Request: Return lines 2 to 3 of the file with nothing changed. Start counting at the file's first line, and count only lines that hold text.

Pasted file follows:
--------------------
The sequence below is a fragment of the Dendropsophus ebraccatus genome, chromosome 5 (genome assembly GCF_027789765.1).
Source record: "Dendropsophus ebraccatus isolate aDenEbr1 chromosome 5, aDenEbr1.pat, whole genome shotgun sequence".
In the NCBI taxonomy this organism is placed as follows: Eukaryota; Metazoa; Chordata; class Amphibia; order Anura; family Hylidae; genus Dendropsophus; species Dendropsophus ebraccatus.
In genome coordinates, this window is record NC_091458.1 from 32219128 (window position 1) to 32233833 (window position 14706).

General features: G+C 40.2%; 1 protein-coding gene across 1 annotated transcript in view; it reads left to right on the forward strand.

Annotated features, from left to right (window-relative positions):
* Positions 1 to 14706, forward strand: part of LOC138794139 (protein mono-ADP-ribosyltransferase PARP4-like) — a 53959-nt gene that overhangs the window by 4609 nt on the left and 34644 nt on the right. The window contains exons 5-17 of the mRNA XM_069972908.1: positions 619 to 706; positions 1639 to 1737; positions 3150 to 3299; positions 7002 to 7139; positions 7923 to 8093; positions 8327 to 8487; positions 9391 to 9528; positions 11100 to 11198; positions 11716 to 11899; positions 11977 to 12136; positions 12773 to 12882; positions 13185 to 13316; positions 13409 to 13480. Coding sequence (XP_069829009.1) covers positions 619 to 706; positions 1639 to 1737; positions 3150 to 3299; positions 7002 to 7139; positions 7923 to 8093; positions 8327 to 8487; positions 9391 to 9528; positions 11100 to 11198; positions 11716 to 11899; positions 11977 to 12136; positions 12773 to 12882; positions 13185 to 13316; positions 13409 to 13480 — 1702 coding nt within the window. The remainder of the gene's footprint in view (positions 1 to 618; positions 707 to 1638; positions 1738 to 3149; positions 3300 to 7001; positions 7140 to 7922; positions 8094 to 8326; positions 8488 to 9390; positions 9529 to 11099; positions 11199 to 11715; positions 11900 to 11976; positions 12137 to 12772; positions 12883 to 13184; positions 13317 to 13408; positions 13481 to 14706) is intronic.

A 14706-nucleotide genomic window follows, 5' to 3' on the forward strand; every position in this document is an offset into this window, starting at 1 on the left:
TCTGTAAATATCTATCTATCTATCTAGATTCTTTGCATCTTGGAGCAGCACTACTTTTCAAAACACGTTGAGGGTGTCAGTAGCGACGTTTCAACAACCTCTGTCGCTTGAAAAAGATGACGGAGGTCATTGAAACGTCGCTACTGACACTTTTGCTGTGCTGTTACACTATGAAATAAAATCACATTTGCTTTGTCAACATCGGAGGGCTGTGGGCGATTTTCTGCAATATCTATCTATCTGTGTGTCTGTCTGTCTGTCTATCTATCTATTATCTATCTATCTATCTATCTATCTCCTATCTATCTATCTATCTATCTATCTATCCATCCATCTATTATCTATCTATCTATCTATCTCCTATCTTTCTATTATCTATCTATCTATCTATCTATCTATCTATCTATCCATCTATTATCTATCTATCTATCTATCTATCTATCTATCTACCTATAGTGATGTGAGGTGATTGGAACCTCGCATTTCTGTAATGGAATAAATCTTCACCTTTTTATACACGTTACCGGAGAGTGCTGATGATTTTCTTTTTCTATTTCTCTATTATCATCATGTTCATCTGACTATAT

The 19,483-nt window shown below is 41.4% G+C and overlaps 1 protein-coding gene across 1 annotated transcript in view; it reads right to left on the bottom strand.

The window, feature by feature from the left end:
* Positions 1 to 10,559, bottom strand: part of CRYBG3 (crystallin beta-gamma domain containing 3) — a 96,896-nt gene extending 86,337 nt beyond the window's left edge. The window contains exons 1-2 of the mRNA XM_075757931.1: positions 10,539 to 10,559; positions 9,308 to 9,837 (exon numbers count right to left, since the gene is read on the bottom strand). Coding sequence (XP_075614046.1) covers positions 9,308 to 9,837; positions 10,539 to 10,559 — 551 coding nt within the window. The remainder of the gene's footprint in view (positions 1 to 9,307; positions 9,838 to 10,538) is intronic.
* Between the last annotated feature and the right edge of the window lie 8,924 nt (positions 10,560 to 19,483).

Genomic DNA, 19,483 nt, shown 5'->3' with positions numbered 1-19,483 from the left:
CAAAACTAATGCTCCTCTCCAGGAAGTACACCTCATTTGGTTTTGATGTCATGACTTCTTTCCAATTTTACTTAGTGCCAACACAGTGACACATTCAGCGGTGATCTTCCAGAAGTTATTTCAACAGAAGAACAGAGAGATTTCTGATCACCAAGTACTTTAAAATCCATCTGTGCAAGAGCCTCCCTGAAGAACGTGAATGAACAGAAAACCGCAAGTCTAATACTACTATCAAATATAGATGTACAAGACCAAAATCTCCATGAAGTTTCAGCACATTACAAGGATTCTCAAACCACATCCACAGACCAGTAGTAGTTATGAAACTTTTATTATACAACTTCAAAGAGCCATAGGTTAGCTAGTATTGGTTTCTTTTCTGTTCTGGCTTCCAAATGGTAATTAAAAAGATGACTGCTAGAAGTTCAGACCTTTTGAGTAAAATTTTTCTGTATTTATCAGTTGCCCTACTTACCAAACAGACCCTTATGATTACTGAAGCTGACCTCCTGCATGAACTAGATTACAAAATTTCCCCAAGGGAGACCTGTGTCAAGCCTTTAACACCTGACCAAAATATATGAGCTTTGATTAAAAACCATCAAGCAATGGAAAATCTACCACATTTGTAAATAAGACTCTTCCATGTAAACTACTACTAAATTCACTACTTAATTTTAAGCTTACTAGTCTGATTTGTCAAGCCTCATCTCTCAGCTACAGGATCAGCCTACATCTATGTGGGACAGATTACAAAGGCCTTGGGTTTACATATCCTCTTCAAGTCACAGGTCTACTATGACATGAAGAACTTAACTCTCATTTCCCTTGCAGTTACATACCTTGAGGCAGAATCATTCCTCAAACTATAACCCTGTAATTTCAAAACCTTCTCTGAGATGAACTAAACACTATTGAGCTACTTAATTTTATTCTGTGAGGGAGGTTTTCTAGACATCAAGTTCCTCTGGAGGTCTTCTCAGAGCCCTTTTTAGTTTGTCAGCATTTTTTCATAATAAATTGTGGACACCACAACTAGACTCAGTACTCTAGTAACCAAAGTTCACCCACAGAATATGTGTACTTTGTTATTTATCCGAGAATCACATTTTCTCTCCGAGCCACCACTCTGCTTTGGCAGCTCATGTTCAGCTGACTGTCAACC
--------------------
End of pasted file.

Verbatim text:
Source record: "Dendropsophus ebraccatus isolate aDenEbr1 chromosome 5, aDenEbr1.pat, whole genome shotgun sequence".
In the NCBI taxonomy this organism is placed as follows: Eukaryota; Metazoa; Chordata; class Amphibia; order Anura; family Hylidae; genus Dendropsophus; species Dendropsophus ebraccatus.